We will be teaching our members how to dry their own herbs, how to separate grain from chaff and how to store and keep food through the wintery months. We are growing amaranth this year, each family gets the chance to take home their own amaranth plant, shake it out and cook grains they had a chance to for as well, it’s all about getting closer to the food we eat. Poppy seed poppy heads are given to members almost fully dried, after a few weeks they are ready to be shaken out, honestly one of my favorite farming tasks, offering a great opportunity for kids to participate in their food production as well.

These are just a few examples of the many learning opportunities waiting for our NSA members. We hope you join us, littleravenfarms@gmail.com or download our registration form here, https://docs.google.com/file/d/0B5mCVHk0irqsTXZuakRCazlGaTA/edit?usp=sharing and return to us with payment.

Our business NSA program

As a person who loves to eat, and cook, it’s a struggle when I just don’t feel like cooking but I don’t really feel confident in where the food I may be eating in a restaurant comes from. On the whole, there are not a lot of choices out there from which food based businesses can source their needs. Though we love our neighborhood NSA customers, we really really do, a big goal for us is to provide great locally grown chemical free food to our favorite places to eat, that way we can all enjoy a nice night, day, or really anytime, out without having to worry so much about where the food we’re eating comes from. Since we truly believe in the NSA model, essentially supporting the whole farm and then reaping whatever benefits it may hold, we wanted to be able to expand that to include businesses.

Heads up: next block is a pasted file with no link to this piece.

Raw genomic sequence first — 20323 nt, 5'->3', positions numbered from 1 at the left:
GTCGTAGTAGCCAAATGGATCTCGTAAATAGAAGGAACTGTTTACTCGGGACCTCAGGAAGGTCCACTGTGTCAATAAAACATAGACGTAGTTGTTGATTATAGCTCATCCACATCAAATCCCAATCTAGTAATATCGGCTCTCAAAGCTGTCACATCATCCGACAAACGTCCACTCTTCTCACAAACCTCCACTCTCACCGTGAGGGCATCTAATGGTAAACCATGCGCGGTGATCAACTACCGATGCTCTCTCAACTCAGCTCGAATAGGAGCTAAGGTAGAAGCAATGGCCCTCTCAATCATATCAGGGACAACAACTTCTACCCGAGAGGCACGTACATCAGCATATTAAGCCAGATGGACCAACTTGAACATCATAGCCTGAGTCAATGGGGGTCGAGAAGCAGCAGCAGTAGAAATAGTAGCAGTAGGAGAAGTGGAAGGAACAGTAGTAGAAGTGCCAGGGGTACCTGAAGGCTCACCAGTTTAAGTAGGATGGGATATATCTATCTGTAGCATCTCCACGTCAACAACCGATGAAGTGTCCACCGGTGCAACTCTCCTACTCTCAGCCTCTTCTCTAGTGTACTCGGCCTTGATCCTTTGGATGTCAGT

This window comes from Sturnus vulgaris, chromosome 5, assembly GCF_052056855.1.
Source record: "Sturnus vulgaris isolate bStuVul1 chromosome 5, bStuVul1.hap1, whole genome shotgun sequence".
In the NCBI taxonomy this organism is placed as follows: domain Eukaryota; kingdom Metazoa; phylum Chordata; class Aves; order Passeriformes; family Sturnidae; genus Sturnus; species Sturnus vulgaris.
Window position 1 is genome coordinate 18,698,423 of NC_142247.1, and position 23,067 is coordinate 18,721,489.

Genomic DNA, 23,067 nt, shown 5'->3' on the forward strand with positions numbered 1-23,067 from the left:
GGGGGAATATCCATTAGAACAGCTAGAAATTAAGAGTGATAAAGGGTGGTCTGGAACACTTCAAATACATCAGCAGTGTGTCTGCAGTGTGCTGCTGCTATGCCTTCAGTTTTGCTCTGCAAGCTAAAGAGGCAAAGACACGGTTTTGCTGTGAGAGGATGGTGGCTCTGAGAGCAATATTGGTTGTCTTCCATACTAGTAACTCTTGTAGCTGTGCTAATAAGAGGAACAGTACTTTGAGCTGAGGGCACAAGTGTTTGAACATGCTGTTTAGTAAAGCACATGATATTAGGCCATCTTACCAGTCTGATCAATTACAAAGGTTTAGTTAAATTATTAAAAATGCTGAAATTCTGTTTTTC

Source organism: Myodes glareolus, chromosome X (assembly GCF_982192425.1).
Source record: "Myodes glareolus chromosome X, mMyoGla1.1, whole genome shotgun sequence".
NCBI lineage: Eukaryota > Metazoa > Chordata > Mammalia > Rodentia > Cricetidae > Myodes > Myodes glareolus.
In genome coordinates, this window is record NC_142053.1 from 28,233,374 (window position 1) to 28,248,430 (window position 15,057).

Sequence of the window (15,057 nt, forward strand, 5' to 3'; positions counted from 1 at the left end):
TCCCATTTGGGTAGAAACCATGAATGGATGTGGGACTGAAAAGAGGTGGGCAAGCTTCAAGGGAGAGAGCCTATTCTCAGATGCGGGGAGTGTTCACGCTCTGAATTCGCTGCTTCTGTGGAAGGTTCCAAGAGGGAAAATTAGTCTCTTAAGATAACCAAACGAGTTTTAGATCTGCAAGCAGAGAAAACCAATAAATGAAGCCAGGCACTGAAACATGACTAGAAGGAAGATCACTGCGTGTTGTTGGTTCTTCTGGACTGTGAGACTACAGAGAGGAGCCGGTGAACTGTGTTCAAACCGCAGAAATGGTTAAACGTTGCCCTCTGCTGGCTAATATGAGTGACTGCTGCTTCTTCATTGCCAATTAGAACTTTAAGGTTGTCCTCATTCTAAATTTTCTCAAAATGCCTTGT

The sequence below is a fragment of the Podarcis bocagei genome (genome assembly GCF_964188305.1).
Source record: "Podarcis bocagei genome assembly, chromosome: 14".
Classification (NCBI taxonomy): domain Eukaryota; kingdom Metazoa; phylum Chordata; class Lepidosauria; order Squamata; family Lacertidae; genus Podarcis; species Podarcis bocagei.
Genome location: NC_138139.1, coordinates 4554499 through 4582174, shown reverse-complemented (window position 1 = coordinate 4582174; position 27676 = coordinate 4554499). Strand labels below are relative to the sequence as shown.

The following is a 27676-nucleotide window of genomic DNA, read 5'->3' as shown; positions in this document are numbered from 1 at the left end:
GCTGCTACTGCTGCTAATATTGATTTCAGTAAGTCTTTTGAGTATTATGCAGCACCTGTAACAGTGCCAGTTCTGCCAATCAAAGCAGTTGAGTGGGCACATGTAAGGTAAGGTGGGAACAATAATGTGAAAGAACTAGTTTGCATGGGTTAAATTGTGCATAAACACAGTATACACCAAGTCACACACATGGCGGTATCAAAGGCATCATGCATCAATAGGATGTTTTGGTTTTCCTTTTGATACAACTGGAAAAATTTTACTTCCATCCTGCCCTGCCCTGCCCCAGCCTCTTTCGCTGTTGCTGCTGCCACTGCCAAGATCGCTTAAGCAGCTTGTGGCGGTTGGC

We have come up with a model that we feel supports all parties equally. Essentially we broke down the price per square foot for the food that we grow for our regular NSA customers and apply that to businesses as well. This way we are able to grow whatever that particular business needs, without putting ourselves out too much on a limb and ensuring that the business in particular has a right to whatever produce is produced in that square foot. Of course there are some plants that are more productive than others, or who take up less/more space, but in the end it all averages out.

In this way, businesses get what they need, awesome produce, the farm gets what it needs, awesome customers, and the community gets what it needs, awesome places to go eat that they can trust and believe in. Though we encourage businesses to pre-pay for their share at the beginning of the season, we also offer a payment plan. For those paying in either of these ways we offer 10% off of our wholesale prices on anything else they may need during the season. We are also open to selling to businesses wholesale, but the prices will vary greatly from the base NSA share price.

We have a few businesses we are growing for this year using this model but are always looking for more who are interested in taking this journey with us. Please email us at littleravenfarms@gmail.com for more information or to let us know of businesses you think would be a great fit for our urban farming model.

How we grow what we grow…

Every farmer and every farm is different. We consider ourselves a permaculture based beyond organic farm. Well what does that mean exactly? Permaculture is essentially designs systems thinking.

We think about how each garden space is unique and ask ourselves questions like, what types of microclimates exist in the space? what natural patterns are already occurring within that space? where is the water coming from and where should the mini watershed start? what does the soil already have growing in it (from a micro-organism and mycelium stand point)? We work hard to incorporate every aspect of a yard into the overall design in multiple ways.